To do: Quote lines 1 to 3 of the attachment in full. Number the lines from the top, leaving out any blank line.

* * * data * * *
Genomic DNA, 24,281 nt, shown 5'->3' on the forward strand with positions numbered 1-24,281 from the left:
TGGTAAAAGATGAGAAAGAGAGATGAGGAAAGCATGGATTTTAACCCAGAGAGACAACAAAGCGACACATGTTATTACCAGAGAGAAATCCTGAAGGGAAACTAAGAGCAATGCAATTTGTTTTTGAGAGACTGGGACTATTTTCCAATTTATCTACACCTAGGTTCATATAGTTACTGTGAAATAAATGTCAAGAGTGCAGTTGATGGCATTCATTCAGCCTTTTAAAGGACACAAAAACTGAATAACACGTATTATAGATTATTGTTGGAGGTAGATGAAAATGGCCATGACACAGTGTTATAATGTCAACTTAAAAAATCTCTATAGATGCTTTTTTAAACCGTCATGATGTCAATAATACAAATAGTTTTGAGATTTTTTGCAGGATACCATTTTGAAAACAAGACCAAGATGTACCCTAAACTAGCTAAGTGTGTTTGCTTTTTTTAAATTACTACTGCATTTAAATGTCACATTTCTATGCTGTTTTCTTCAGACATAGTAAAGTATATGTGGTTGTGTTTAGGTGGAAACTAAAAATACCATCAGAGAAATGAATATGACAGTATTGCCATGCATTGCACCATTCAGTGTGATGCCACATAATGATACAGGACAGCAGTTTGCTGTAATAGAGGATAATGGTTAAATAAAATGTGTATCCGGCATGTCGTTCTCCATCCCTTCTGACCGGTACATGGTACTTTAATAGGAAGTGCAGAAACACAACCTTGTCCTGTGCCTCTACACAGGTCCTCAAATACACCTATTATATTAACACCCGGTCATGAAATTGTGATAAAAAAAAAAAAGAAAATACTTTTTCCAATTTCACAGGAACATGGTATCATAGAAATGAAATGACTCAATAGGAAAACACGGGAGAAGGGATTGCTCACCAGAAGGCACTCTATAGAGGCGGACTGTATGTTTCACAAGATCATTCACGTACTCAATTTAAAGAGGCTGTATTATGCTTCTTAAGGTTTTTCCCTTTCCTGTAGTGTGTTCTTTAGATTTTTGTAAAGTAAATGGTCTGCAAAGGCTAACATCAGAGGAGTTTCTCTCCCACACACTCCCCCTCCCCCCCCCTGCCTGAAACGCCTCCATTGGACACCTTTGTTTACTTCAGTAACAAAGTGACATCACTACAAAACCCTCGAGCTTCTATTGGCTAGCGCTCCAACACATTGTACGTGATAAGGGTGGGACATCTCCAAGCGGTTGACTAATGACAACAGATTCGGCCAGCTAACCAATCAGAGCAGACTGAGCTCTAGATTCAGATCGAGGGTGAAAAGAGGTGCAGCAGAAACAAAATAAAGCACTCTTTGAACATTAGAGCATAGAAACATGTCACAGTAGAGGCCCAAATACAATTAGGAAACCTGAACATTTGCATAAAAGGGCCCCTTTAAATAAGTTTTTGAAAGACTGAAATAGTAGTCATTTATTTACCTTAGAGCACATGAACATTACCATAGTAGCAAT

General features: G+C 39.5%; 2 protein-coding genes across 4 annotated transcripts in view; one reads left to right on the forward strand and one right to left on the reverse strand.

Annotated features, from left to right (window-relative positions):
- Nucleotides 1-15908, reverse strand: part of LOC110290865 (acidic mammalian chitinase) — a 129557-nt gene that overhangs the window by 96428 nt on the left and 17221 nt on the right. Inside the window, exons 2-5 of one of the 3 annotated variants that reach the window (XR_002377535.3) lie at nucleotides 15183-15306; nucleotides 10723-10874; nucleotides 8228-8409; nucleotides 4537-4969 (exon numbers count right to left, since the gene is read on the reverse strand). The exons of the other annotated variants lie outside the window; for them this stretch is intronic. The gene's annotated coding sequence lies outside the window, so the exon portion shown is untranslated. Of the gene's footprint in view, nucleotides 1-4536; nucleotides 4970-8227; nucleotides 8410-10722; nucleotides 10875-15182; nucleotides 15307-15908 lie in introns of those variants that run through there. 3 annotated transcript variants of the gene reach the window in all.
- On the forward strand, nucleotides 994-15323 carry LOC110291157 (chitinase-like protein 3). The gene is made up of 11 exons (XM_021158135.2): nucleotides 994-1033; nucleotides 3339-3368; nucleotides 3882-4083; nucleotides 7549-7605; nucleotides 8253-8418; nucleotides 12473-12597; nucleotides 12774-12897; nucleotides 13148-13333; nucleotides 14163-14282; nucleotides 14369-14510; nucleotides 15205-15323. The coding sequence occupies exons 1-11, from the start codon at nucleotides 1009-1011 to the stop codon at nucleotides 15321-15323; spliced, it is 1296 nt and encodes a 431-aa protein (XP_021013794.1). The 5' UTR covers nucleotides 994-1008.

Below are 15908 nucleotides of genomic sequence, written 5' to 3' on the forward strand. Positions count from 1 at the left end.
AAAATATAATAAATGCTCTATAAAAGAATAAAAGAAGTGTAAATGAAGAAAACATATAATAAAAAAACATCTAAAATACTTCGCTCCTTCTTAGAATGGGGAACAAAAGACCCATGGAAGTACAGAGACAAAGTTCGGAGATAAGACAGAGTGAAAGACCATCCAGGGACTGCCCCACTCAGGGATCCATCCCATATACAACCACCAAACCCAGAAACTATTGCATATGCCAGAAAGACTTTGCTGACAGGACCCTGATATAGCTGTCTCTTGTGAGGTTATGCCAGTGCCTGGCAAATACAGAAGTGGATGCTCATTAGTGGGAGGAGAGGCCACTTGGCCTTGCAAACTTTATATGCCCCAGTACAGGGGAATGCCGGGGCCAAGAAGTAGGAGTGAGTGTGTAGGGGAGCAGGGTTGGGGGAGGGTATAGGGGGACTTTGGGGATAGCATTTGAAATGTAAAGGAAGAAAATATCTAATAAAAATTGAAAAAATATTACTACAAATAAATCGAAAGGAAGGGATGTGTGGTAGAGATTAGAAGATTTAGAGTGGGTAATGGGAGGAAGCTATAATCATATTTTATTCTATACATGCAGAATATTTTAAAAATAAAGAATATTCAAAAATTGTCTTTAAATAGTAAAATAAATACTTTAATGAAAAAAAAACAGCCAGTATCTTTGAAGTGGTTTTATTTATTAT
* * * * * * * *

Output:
Genomic DNA, 24,281 nt, shown 5'->3' on the forward strand with positions numbered 1-24,281 from the left:
TGGTAAAAGATGAGAAAGAGAGATGAGGAAAGCATGGATTTTAACCCAGAGAGACAACAAAGCGACACATGTTATTACCAGAGAGAAATCCTGAAGGGAAACTAAGAGCAATGCAATTTGTTTTTGAGAGACTGGGACTATTTTCCAATTTATCTACACCTAGGTTCATATAGTTACTGTGAAATAAATGTCAAGAGTGCAGTTGATGGCATTCATTCAGCCTTTTAAAGGACACAAAAACTGAATAACACGTATTATAGATTATTGTTGGAGGTAGATGAAAATGGCCATGACACAGTGTTATAATGTCAACTTAAAAAATCTCTATAGATGCTTTTTTAAACCGTCATGATGTCAATAATACAAATAGTTTTGAGATTTTTTGCAGGATACCATTTTGAAAACAAGACCAAGATGTACCCTAAACTAGCTAAGTGTGTTTGCTTTTTTTAAATTACTACTGCATTTAAATGTCACATTTCTATGCTGTTTTCTTCAGACATAGTAAAGTATATGTGGTTGTGTTTAGGTGGAAACTAAAAATACCATCAGAGAAATGAATATGACAGTATTGCCATGCATTGCACCATTCAGTGTGATGCCACATAATGATACAGGACAGCAGTTTGCTGTAATAGAGGATAATGGTTAAATAAAATGTGTATCCGGCATGTCGTTCTCCATCCCTTCTGACCGGTACATGGTACTTTAATAGGAAGTGCAGAAACACAACCTTGTCCTGTGCCTCTACACAGGTCCTCAAATACACCTATTATATTAACACCCGGTCATGAAATTGTGATAAAAAAAAAAAAGAAAATACTTTTTCCAATTTCACAGGAACATGGTATCATAGAAATGAAATGACTCAATAGGAAAACACGGGAGAAGGGATTGCTCACCAGAAGGCACTCTATAGAGGCGGACTGTATGTTTCACAAGATCATTCACGTACTCAATTTAAAGAGGCTGTATTATGCTTCTTAAGGTTTTTCCCTTTCCTGTAGTGTGTTCTTTAGATTTTTGTAAAGTAAATGGTCTGCAAAGGCTAACATCAGAGGAGTTTCTCTCCCACACACTCCCCCTCCCCCCCCCTGCCTGAAACGCCTCCATTGGACACCTTTGTTTACTTCAGTAACAAAGTGACATCACTACAAAACCCTCGAGCTTCTATTGGCTAGCGCTCCAACACATTGTACGTGATAAGGGTGGGACATCTCCAAGCGGTTGACTAATGACAACAGATTCGGCCAGCTAACCAATCAGAGCAGACTGAGCTCTAGATTCAGATCGAGGGTGAAAAGAGGTGCAGCAGAAACAAAATAAAGCACTCTTTGAACATTAGAGCATAGAAACATGTCACAGTAGAGGCCCAAATACAATTAGGAAACCTGAACATTTGCATAAAAGGGCCCCTTTAAATAAGTTTTTGAAAGACTGAAATAGTAGTCATTTATTTACCTTAGAGCACATGAACATTACCATAGTAGCAAT

General features: G+C 39.5%; 2 protein-coding genes across 4 annotated transcripts in view; one reads left to right on the forward strand and one right to left on the reverse strand.